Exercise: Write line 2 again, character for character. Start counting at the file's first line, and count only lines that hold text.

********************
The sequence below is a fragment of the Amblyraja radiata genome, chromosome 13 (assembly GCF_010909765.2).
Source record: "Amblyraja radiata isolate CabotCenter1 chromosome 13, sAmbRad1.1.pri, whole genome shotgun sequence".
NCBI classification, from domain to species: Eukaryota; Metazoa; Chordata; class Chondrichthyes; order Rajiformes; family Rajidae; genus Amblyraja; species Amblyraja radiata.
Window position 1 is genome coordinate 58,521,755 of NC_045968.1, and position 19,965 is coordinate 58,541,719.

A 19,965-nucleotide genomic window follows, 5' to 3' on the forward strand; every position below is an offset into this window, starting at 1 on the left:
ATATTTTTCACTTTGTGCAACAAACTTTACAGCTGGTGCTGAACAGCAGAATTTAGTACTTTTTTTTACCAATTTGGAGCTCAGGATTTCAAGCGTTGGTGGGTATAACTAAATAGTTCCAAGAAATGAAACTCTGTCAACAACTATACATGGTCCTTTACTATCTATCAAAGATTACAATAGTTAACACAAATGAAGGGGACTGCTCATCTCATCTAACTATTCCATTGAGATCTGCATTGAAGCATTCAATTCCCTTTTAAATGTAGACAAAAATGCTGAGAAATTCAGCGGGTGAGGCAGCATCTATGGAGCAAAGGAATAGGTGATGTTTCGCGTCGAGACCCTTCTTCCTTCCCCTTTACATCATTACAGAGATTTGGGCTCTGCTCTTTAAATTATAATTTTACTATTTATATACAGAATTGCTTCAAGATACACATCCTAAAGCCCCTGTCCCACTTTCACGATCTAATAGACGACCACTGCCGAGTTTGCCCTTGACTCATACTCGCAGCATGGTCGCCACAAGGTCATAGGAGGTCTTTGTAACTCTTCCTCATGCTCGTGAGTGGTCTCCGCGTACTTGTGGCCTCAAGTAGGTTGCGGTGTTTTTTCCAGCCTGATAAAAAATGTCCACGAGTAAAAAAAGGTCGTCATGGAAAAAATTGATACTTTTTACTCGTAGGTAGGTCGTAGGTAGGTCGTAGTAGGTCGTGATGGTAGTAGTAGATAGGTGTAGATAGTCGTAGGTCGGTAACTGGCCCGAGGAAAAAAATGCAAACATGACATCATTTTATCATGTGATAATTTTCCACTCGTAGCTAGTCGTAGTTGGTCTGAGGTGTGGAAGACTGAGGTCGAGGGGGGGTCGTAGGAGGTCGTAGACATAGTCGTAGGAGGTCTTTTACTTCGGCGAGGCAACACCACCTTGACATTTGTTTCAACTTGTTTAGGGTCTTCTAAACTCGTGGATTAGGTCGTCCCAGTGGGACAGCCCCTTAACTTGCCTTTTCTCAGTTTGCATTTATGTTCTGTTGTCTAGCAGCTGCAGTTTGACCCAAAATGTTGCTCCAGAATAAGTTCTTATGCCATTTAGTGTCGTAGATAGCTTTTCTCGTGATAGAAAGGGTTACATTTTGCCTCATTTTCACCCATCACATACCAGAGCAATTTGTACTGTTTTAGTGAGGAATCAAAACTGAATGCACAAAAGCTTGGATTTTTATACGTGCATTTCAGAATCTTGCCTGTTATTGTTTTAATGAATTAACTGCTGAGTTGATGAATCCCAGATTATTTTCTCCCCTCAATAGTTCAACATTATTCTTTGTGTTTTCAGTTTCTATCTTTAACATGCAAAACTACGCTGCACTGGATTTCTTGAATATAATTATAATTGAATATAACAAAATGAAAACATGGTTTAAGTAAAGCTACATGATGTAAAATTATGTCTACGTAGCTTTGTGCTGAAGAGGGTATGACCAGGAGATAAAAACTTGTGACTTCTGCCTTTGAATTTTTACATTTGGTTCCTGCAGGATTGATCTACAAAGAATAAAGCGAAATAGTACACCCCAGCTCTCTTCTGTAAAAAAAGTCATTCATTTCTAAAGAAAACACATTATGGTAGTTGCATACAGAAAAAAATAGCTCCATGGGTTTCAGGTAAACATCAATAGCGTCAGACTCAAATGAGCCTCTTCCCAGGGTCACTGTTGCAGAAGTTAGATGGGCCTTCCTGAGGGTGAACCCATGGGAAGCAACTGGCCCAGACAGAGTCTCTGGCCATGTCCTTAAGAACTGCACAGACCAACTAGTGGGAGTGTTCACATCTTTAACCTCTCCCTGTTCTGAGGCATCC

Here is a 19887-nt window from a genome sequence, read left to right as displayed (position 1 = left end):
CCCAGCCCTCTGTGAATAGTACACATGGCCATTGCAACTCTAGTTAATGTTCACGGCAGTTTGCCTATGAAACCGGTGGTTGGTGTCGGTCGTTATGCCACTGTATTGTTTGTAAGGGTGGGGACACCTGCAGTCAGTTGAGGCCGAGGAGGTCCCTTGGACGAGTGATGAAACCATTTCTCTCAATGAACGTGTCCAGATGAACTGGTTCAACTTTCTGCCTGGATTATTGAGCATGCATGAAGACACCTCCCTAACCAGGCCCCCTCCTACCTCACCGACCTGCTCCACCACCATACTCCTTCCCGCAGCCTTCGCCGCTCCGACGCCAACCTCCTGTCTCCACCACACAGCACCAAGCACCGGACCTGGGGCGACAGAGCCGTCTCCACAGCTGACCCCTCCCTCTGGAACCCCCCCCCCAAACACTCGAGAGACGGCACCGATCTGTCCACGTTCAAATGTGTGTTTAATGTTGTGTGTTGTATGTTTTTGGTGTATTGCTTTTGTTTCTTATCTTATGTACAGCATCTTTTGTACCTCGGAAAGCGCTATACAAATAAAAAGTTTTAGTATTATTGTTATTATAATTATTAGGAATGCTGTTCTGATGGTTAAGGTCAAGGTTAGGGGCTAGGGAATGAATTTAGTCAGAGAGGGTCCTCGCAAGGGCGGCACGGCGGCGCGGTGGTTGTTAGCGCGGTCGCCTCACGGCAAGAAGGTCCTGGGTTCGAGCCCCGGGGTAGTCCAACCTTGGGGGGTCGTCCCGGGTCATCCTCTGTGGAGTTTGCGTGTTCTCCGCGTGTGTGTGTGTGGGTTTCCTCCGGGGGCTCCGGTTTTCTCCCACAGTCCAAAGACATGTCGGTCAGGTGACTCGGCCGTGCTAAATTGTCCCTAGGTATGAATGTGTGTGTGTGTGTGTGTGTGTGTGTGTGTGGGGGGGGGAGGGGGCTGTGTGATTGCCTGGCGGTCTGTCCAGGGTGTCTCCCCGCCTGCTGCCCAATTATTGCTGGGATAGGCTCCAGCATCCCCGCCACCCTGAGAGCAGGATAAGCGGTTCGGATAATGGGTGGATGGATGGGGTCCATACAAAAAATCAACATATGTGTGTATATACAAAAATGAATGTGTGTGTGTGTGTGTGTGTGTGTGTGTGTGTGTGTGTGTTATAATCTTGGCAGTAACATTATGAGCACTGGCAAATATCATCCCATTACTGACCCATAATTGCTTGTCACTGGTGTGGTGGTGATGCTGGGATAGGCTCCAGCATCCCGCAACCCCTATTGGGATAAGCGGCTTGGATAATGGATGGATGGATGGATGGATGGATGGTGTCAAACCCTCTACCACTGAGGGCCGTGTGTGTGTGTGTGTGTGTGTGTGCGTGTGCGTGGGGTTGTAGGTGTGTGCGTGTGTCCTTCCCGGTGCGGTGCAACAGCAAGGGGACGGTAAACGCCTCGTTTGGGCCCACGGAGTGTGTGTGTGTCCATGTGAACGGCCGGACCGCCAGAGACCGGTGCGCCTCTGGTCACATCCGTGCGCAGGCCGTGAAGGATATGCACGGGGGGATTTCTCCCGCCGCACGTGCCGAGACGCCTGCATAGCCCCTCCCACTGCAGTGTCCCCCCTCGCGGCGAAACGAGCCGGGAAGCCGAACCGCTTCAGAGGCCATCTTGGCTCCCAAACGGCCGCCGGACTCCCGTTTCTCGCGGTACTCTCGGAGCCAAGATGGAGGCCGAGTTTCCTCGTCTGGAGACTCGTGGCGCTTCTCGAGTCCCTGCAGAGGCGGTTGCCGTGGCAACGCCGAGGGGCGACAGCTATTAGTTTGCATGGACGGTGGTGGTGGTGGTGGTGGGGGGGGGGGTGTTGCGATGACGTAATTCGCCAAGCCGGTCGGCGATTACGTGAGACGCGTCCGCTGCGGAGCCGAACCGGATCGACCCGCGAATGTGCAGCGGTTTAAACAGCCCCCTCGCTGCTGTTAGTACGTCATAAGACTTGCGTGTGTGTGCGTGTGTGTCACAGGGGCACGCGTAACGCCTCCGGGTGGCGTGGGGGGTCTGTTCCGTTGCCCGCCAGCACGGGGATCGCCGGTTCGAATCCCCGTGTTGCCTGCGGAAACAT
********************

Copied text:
Source record: "Amblyraja radiata isolate CabotCenter1 chromosome 13, sAmbRad1.1.pri, whole genome shotgun sequence".